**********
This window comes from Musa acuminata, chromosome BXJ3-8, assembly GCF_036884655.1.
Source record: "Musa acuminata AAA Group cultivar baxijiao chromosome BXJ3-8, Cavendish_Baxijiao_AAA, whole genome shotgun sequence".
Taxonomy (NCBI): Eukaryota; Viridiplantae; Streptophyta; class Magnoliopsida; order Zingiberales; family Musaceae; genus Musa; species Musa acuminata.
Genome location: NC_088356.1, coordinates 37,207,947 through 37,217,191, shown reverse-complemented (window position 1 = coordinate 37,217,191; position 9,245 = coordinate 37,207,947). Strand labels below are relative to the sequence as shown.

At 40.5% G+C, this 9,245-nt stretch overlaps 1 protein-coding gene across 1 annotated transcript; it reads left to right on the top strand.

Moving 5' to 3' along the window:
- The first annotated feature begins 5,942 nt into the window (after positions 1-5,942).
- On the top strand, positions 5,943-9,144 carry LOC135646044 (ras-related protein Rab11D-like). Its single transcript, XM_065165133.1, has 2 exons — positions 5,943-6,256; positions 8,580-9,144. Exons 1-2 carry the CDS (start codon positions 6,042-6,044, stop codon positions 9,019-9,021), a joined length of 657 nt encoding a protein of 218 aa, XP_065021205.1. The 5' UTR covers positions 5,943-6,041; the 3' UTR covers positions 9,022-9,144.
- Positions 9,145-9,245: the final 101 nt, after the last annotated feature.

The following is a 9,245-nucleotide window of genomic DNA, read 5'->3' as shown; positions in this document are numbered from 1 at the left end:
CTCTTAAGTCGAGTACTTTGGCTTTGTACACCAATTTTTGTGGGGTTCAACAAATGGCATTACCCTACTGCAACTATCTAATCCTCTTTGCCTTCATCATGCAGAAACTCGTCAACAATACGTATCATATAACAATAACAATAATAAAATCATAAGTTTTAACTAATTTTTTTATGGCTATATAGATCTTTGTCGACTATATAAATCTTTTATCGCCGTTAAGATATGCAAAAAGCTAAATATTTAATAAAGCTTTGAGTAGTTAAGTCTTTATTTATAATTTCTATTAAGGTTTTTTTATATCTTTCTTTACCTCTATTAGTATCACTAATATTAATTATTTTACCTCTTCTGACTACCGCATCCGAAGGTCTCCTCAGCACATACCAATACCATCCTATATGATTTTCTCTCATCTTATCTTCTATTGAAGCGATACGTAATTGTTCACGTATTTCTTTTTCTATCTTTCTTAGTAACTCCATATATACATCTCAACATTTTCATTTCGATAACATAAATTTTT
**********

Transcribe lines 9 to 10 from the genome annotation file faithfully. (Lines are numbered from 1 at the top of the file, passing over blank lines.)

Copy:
- Positions 9,145-9,245: the final 101 nt, after the last annotated feature.

The following is a 9,245-nucleotide window of genomic DNA, read 5'->3' as shown; positions in this document are numbered from 1 at the left end: